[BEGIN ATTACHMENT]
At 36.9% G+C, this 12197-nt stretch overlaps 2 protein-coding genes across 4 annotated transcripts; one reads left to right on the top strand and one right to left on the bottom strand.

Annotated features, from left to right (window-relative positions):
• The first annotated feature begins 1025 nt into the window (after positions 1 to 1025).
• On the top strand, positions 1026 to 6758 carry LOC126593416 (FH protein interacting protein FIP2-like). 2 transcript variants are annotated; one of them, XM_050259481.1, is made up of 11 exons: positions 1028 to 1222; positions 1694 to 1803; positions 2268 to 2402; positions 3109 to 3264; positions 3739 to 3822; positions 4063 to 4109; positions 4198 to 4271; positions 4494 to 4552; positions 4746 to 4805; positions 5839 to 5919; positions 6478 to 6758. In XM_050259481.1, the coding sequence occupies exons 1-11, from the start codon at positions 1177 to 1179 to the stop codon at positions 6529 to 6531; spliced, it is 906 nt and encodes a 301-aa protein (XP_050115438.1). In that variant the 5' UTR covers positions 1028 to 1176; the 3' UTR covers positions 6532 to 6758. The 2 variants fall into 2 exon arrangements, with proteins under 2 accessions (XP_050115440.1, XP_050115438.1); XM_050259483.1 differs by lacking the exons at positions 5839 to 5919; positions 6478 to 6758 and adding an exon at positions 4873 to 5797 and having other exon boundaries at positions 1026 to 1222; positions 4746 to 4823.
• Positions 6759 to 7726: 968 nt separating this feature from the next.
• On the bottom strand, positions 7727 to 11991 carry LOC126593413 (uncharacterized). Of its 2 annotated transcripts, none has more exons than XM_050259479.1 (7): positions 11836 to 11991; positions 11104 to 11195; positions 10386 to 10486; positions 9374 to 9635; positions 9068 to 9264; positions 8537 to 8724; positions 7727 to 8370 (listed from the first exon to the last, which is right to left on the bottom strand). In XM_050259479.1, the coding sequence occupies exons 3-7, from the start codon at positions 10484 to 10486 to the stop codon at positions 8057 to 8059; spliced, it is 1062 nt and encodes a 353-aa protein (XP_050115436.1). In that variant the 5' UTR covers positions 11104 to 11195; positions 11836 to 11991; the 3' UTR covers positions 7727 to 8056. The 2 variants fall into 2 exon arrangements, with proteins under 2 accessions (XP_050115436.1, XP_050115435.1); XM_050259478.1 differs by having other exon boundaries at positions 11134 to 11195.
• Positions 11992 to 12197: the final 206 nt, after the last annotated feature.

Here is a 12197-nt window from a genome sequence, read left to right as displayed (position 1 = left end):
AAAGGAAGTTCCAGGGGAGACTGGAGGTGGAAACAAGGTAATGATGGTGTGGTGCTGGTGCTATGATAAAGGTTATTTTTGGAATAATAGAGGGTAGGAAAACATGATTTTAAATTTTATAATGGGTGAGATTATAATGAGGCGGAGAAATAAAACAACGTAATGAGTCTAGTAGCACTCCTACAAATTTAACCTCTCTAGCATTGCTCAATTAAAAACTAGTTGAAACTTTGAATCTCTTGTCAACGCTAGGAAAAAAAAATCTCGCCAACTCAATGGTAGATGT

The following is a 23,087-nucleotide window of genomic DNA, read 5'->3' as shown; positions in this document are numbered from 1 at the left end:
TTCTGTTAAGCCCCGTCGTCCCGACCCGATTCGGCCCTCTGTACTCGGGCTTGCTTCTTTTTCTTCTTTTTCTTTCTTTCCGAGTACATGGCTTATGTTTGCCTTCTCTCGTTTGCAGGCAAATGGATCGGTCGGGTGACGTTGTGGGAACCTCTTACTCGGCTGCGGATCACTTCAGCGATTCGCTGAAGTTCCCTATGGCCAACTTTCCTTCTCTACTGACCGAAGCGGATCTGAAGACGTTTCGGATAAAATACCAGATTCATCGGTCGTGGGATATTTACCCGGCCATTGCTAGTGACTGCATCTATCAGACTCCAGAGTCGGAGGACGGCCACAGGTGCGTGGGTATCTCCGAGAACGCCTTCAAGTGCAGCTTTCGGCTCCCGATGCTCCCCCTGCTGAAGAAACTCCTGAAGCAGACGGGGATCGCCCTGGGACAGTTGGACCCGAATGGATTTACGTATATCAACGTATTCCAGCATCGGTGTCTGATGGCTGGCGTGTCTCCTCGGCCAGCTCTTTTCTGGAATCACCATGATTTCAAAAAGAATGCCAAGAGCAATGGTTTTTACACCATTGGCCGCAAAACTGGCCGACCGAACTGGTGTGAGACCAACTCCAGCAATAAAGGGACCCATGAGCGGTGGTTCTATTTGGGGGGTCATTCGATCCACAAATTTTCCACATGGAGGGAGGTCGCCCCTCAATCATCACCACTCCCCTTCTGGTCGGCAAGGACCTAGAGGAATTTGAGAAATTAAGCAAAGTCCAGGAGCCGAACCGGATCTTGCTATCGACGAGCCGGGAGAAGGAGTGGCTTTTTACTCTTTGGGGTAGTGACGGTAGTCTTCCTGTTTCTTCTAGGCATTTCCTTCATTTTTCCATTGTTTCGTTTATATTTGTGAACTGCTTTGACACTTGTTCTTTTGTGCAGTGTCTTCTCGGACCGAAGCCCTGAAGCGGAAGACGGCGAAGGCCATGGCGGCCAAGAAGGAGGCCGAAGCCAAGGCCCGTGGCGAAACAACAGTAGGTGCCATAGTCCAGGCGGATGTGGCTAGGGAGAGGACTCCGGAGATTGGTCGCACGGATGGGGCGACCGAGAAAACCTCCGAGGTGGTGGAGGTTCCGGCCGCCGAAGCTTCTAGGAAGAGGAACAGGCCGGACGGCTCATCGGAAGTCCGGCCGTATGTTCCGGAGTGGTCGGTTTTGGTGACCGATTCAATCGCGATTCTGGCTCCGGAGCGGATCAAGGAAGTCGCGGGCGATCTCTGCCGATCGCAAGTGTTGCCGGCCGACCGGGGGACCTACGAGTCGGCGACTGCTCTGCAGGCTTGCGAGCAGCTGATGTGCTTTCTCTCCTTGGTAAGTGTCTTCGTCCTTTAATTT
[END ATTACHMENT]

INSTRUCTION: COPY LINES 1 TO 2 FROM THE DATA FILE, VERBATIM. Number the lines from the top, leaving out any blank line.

At 36.9% G+C, this 12197-nt stretch overlaps 2 protein-coding genes across 4 annotated transcripts; one reads left to right on the top strand and one right to left on the bottom strand.

Annotated features, from left to right (window-relative positions):